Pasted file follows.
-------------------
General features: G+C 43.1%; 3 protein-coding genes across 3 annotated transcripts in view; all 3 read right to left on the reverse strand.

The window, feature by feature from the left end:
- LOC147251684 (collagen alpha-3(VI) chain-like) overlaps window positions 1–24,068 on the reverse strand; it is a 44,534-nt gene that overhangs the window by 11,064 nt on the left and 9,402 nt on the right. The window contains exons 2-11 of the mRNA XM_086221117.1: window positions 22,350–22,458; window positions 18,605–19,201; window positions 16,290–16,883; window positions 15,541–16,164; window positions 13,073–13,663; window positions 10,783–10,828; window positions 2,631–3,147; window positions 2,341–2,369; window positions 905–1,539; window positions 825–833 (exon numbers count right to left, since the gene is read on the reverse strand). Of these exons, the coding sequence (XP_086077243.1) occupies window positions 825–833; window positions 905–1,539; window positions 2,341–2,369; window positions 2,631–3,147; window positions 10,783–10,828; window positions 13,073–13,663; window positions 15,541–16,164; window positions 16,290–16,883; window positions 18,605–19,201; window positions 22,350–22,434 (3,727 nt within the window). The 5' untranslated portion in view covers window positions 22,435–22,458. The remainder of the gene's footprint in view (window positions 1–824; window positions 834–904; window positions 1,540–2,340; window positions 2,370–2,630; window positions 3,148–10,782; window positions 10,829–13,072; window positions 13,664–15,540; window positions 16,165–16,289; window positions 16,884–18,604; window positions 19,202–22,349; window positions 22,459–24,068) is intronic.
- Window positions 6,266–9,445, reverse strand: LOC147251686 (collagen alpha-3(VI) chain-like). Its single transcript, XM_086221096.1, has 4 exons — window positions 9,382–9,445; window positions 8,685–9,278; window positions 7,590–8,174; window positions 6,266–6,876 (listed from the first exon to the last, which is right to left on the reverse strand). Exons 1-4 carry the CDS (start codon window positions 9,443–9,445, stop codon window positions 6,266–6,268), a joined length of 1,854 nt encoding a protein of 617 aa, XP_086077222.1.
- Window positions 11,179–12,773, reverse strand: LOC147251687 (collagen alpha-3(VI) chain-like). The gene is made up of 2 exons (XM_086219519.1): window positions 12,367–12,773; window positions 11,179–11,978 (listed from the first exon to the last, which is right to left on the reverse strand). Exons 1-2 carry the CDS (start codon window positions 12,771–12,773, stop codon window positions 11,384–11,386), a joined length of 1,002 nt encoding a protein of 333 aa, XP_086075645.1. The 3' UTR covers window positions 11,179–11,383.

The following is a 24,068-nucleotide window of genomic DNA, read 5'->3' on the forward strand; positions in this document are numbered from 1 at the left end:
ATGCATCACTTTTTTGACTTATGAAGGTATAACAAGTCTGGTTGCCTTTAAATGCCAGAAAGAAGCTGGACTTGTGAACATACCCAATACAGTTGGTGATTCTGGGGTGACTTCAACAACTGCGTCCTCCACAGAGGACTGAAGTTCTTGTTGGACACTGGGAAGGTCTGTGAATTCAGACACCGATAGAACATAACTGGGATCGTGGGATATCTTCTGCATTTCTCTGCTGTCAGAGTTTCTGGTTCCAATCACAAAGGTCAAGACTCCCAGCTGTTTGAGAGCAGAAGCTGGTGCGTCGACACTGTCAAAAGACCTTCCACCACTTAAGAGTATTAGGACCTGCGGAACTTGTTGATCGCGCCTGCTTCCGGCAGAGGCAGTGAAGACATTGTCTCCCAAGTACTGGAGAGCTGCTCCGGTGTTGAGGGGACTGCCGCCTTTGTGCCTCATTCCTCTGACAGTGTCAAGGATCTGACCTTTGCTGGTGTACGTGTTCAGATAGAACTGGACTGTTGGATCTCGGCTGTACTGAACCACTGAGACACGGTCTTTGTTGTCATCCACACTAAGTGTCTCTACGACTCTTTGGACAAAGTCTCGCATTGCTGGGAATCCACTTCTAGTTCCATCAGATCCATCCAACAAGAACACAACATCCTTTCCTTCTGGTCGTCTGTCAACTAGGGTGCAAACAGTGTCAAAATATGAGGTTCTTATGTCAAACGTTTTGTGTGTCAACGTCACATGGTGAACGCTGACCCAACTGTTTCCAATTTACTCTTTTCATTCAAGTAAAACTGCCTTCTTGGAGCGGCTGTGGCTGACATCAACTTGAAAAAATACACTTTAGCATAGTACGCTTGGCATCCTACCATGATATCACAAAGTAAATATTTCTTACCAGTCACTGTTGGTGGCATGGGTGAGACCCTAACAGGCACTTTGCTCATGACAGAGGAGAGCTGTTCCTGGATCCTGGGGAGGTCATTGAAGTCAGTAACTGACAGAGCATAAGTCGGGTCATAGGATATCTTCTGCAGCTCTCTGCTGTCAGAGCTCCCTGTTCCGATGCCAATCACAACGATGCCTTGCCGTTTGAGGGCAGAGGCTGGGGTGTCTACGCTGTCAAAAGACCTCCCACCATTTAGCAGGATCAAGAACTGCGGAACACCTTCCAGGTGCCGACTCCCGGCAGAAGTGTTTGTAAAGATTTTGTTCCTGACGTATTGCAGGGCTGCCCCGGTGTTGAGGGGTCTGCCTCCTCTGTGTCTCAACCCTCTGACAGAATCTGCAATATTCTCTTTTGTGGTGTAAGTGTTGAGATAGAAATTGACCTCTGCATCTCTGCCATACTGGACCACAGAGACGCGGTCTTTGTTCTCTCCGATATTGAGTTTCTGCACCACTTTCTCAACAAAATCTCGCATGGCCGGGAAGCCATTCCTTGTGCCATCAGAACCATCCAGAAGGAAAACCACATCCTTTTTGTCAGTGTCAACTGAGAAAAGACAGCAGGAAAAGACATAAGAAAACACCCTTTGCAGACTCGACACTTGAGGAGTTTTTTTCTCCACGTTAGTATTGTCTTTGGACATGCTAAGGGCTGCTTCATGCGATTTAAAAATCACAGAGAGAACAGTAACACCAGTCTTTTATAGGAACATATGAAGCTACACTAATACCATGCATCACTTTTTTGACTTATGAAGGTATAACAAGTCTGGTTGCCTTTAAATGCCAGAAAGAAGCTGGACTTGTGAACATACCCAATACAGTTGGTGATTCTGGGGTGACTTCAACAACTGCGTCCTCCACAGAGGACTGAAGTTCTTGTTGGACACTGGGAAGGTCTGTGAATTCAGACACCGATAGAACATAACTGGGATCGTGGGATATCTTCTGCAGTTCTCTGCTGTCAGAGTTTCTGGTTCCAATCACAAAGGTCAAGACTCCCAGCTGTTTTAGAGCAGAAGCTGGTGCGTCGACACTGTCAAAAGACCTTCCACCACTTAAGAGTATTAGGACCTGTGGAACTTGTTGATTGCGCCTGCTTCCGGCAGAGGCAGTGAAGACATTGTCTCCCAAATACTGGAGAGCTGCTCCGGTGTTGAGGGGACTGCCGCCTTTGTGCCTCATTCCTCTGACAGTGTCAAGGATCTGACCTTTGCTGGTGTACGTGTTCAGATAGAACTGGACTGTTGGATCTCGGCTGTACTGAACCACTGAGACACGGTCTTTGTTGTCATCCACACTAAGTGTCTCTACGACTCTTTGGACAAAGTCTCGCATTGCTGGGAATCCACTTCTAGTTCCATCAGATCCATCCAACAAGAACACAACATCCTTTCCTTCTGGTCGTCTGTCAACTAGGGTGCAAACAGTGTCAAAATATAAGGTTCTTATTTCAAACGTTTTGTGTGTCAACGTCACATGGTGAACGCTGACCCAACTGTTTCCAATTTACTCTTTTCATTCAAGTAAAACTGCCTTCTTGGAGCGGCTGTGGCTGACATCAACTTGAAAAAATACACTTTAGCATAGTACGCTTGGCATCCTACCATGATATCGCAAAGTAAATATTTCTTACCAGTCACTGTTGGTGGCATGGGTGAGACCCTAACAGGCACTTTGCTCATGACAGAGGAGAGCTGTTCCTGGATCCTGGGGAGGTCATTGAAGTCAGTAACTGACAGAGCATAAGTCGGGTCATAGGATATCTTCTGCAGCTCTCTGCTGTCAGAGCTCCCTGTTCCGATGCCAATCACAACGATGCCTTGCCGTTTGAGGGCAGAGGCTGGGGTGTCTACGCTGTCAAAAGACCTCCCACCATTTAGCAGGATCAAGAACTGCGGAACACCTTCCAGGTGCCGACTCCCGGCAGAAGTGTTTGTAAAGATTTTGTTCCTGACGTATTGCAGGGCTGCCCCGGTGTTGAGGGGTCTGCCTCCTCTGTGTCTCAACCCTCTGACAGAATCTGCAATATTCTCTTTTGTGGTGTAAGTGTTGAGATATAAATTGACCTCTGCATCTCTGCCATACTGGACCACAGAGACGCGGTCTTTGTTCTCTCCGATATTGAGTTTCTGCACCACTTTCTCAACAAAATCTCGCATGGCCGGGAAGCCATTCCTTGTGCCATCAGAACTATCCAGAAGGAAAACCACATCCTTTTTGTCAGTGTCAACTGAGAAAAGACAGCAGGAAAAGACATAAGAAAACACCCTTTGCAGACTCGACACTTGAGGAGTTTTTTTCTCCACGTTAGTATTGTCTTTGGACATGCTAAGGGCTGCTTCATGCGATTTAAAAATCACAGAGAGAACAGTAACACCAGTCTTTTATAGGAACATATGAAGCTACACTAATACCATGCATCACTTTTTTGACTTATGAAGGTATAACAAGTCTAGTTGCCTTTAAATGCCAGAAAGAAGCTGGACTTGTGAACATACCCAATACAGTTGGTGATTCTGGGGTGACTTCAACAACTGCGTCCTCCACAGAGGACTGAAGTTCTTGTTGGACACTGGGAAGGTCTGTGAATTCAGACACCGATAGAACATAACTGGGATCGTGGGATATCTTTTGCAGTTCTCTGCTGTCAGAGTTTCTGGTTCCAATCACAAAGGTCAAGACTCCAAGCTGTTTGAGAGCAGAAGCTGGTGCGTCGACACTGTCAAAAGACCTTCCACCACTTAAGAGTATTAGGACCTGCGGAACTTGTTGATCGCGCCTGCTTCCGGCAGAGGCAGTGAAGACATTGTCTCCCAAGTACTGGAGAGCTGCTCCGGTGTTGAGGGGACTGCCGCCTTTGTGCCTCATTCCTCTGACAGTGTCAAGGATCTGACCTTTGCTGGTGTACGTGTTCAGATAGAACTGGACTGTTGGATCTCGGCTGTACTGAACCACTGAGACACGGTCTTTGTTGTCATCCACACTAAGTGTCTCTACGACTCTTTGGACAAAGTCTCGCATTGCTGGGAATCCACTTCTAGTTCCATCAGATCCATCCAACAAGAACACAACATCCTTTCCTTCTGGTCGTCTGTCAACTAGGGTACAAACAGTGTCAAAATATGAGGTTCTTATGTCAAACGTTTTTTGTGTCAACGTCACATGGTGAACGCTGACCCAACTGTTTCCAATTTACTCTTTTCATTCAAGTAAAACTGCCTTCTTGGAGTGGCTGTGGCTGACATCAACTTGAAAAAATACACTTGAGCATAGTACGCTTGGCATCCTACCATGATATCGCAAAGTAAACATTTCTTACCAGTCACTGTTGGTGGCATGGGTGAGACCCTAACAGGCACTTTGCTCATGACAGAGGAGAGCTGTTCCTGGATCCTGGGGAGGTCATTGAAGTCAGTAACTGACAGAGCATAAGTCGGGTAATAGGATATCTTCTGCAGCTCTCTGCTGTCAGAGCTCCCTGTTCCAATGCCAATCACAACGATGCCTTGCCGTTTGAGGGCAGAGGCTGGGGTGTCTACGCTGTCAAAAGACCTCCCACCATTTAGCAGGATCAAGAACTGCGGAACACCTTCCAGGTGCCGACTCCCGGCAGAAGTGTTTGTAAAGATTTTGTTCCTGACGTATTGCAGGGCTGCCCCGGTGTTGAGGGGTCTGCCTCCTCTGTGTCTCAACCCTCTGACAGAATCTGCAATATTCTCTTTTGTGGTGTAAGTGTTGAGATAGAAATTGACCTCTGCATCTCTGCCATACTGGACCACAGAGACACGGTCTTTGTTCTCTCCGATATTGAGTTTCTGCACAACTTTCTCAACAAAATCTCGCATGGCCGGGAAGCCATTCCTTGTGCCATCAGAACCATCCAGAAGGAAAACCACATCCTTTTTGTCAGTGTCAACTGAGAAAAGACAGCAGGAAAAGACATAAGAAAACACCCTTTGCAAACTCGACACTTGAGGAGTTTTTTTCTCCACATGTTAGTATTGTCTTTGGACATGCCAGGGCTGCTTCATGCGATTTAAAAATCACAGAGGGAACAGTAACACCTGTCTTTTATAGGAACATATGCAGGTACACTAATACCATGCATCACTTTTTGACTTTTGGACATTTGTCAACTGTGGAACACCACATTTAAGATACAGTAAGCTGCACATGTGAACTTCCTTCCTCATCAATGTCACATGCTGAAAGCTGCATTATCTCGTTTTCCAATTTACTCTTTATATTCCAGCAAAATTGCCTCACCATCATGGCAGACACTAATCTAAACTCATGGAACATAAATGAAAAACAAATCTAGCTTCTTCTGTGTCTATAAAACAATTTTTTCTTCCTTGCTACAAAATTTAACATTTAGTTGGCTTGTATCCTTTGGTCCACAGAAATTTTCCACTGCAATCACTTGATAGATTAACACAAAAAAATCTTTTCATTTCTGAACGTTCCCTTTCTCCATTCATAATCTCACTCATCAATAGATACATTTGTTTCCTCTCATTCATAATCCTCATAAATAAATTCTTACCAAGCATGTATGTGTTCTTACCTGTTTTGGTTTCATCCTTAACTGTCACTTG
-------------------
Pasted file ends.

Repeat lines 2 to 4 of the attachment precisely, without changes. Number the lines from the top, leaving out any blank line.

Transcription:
The window, feature by feature from the left end:
- LOC147251684 (collagen alpha-3(VI) chain-like) overlaps window positions 1–24,068 on the reverse strand; it is a 44,534-nt gene that overhangs the window by 11,064 nt on the left and 9,402 nt on the right. The window contains exons 2-11 of the mRNA XM_086221117.1: window positions 22,350–22,458; window positions 18,605–19,201; window positions 16,290–16,883; window positions 15,541–16,164; window positions 13,073–13,663; window positions 10,783–10,828; window positions 2,631–3,147; window positions 2,341–2,369; window positions 905–1,539; window positions 825–833 (exon numbers count right to left, since the gene is read on the reverse strand). Of these exons, the coding sequence (XP_086077243.1) occupies window positions 825–833; window positions 905–1,539; window positions 2,341–2,369; window positions 2,631–3,147; window positions 10,783–10,828; window positions 13,073–13,663; window positions 15,541–16,164; window positions 16,290–16,883; window positions 18,605–19,201; window positions 22,350–22,434 (3,727 nt within the window). The 5' untranslated portion in view covers window positions 22,435–22,458. The remainder of the gene's footprint in view (window positions 1–824; window positions 834–904; window positions 1,540–2,340; window positions 2,370–2,630; window positions 3,148–10,782; window positions 10,829–13,072; window positions 13,664–15,540; window positions 16,165–16,289; window positions 16,884–18,604; window positions 19,202–22,349; window positions 22,459–24,068) is intronic.
- Window positions 6,266–9,445, reverse strand: LOC147251686 (collagen alpha-3(VI) chain-like). Its single transcript, XM_086221096.1, has 4 exons — window positions 9,382–9,445; window positions 8,685–9,278; window positions 7,590–8,174; window positions 6,266–6,876 (listed from the first exon to the last, which is right to left on the reverse strand). Exons 1-4 carry the CDS (start codon window positions 9,443–9,445, stop codon window positions 6,266–6,268), a joined length of 1,854 nt encoding a protein of 617 aa, XP_086077222.1.